What is rubella? Rubella, or German measles, is an infection caused by a virus. Rubella is spread when an infected person coughs or sneezes.
What are the signs and symptoms of rubella?
- Fever, runny nose, or sore throat
- Headache or muscle aches
- Red, inflamed eyes
- Swollen, tender glands at the back of the neck and ears
- Rash that starts on the face and spreads down the body toward the toes
- Joint aches and pain
How is rubella diagnosed? Your caregiver may be able to diagnose rubella based on your symptoms and physical exam. You may need a blood test to confirm the infection.
How is rubella treated?
NSAIDs help decrease swelling and pain or fever. This medicine is available with or without a doctor's order. NSAIDs can cause stomach bleeding or kidney problems in certain people. If you take blood thinner medicine, always ask if NSAIDs are safe for you. Always read the medicine label and follow directions. Do not give these medicines to children under 6 months of age without direction from your child's doctor.
MMR vaccine: This vaccine helps prevent measles, mumps, and rubella. Adults who have never received the vaccine may need at least 1 dose of the vaccine. A second dose may be needed by those at a higher risk of getting measles, mumps, or rubella.
What are the risks of rubella? You may have joint pain and swelling. Your testicles may be inflamed. The infection may spread to your brain and cause it to swell, which can be life-threatening. Rubella can cause severe birth defects during pregnancy, especially during the first 3 months. These include deafness or damage to the baby's eyes, heart, brain, or nerves.
How can I manage my symptoms?
Rest: Rest as much as possible until you feel better.
Drink extra liquids: This will help prevent dehydration. Ask how much you should drink each day. Healthy liquids include water, juice, and milk. Limit the amount of caffeine you drink.
Eat a variety of healthy foods: Healthy foods include fruits, vegetables, whole-grain breads, low-fat dairy products, beans, lean meats, and fish. This will help you feel better and give you more energy.
Avoid the spread of germs: Stay away from others, especially anyone who is pregnant, or who has not had the MMR vaccine. Keep your child home from school or daycare for 7 days after the rash appears.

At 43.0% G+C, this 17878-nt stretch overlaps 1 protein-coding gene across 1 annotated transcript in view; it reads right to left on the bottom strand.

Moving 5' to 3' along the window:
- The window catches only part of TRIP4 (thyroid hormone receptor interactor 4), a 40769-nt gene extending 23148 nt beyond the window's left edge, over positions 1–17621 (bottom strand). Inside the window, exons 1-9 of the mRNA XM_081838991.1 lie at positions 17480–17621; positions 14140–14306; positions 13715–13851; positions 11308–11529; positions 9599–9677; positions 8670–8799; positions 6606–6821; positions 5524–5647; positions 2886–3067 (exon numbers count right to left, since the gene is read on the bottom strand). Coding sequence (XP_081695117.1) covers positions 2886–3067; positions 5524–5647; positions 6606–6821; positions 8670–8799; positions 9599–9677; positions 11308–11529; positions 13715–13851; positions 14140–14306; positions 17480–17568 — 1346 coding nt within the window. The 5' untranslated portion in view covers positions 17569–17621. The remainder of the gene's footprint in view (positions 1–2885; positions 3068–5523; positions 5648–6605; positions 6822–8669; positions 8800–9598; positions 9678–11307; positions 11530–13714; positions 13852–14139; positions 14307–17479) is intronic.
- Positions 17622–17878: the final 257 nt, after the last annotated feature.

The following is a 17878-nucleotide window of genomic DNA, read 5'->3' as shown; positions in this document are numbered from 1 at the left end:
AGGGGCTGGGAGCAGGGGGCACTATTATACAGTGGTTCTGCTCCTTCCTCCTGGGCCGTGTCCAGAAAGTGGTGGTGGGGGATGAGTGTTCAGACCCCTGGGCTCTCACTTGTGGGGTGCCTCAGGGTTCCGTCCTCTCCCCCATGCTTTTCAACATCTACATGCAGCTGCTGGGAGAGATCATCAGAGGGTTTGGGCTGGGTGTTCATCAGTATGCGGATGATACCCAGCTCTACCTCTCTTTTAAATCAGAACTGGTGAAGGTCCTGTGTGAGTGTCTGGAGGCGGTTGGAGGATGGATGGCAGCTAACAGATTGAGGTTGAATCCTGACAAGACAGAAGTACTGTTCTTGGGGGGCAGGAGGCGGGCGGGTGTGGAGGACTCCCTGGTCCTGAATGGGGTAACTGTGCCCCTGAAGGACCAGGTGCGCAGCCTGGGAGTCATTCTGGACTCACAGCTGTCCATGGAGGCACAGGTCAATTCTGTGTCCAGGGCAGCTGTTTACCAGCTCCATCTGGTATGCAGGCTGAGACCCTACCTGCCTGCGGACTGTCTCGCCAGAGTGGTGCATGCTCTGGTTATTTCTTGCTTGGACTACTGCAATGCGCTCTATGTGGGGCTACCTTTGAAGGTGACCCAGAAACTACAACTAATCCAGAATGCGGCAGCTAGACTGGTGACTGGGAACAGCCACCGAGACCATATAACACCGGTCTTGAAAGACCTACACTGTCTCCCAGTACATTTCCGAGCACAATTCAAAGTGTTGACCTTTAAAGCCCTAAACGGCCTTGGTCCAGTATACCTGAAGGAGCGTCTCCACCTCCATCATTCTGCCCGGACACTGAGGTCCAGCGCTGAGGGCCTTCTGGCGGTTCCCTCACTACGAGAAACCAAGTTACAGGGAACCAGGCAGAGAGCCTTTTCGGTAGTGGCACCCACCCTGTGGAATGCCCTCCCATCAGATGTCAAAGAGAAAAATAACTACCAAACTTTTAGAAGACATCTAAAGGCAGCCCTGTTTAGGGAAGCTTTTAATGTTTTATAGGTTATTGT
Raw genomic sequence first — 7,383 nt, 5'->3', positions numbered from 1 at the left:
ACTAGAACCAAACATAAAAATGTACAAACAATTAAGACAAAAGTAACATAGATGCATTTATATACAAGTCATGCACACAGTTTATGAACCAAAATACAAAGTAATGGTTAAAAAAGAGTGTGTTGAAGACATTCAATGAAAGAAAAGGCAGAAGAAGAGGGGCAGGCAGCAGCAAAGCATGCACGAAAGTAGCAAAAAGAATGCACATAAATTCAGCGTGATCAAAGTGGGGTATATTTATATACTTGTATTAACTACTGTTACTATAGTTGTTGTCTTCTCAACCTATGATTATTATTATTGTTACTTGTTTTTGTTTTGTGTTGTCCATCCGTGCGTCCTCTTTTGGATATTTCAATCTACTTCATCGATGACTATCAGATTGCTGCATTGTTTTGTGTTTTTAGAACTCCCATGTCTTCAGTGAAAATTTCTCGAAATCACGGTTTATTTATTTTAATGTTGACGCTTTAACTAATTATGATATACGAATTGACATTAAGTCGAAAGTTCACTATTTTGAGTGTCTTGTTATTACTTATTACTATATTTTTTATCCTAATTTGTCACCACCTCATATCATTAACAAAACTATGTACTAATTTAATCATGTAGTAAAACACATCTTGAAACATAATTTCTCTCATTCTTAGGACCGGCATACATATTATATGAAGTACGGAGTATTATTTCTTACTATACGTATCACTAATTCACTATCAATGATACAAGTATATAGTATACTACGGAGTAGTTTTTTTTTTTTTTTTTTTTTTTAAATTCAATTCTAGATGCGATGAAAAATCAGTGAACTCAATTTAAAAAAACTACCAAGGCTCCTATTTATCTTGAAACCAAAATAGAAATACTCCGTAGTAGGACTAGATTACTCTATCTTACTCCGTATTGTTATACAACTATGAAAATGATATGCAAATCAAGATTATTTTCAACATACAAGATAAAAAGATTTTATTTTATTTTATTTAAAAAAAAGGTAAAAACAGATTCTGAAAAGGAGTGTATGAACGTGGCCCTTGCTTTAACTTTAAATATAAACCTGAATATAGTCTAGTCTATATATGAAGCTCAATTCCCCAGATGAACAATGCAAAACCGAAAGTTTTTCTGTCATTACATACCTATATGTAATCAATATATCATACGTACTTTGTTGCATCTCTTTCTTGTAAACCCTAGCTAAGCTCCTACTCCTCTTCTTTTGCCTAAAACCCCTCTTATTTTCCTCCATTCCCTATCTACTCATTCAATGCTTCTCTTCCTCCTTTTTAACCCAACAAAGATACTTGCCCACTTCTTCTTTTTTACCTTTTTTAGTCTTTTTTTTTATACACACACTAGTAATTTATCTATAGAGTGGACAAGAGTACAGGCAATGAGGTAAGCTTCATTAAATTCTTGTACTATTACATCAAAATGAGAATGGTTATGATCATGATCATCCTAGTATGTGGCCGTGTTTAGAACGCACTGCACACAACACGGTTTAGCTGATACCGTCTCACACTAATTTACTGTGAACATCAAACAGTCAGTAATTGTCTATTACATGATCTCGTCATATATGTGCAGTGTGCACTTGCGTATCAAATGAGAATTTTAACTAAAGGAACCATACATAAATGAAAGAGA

Where can I find more information?
- Centers for Disease Control and Prevention
1600 Clifton Road
Atlanta , GA 30333
Phone: 1- 800 - 232-4636
Web Address: http://www.cdc.gov
When should I contact my caregiver? Contact your caregiver if:
- Your rash starts to itch.
- You have joint pain and swelling, even after treatment.
- Your testicles are inflamed.
- You are pregnant and think you might have rubella.
- You have questions or concerns about your condition or care.
When should I seek immediate care? Seek care immediately or call 911 if:
- You are confused or have a seizure.
- You have a severe headache.
- You have trouble breathing.
You have the right to help plan your care. Learn about your health condition and how it may be treated. Discuss treatment options with your caregivers to decide what care you want to receive. You always have the right to refuse treatment. The above information is an educational aid only. It is not intended as medical advice for individual conditions or treatments. Talk to your doctor, nurse or pharmacist before following any medical regimen to see if it is safe and effective for you.
© 2014 Truven Health Analytics Inc. Information is for End User's use only and may not be sold, redistributed or otherwise used for commercial purposes. All illustrations and images included in CareNotes® are the copyrighted property of A.D.A.M., Inc. or Truven Health Analytics.
References and sources